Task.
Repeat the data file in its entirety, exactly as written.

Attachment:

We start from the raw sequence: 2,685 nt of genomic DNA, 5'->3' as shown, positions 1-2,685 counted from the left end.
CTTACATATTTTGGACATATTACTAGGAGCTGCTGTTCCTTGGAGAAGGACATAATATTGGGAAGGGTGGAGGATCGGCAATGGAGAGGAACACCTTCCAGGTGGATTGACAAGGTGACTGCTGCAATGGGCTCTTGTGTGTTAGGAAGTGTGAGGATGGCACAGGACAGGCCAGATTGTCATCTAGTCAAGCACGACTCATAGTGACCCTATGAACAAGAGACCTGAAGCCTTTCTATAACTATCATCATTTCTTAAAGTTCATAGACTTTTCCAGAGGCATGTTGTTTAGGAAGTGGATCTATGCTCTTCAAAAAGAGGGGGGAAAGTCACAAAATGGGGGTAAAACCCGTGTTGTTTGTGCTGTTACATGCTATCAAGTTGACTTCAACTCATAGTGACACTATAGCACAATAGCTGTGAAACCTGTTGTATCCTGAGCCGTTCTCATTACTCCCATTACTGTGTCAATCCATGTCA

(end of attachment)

We start from the raw sequence: 2,685 nt of genomic DNA, 5'->3' as shown, positions 1-2,685 counted from the left end.
CTTACATATTTTGGACATATTACTAGGAGCTGCTGTTCCTTGGAGAAGGACATAATATTGGGAAGGGTGGAGGATCGGCAATGGAGAGGAACACCTTCCAGGTGGATTGACAAGGTGACTGCTGCAATGGGCTCTTGTGTGTTAGGAAGTGTGAGGATGGCACAGGACAGGCCAGATTGTCATCTAGTCAAGCACGACTCATAGTGACCCTATGAACAAGAGACCTGAAGCCTTTCTATAACTATCATCATTTCTTAAAGTTCATAGACTTTTCCAGAGGCATGTTGTTTAGGAAGTGGATCTATGCTCTTCAAAAAGAGGGGGGAAAGTCACAAAATGGGGGTAAAACCCGTGTTGTTTGTGCTGTTACATGCTATCAAGTTGACTTCAACTCATAGTGACACTATAGCACAATAGCTGTGAAACCTGTTGTATCCTGAGCCGTTCTCATTACTCCCATTACTGTGTCAATCCATGTCA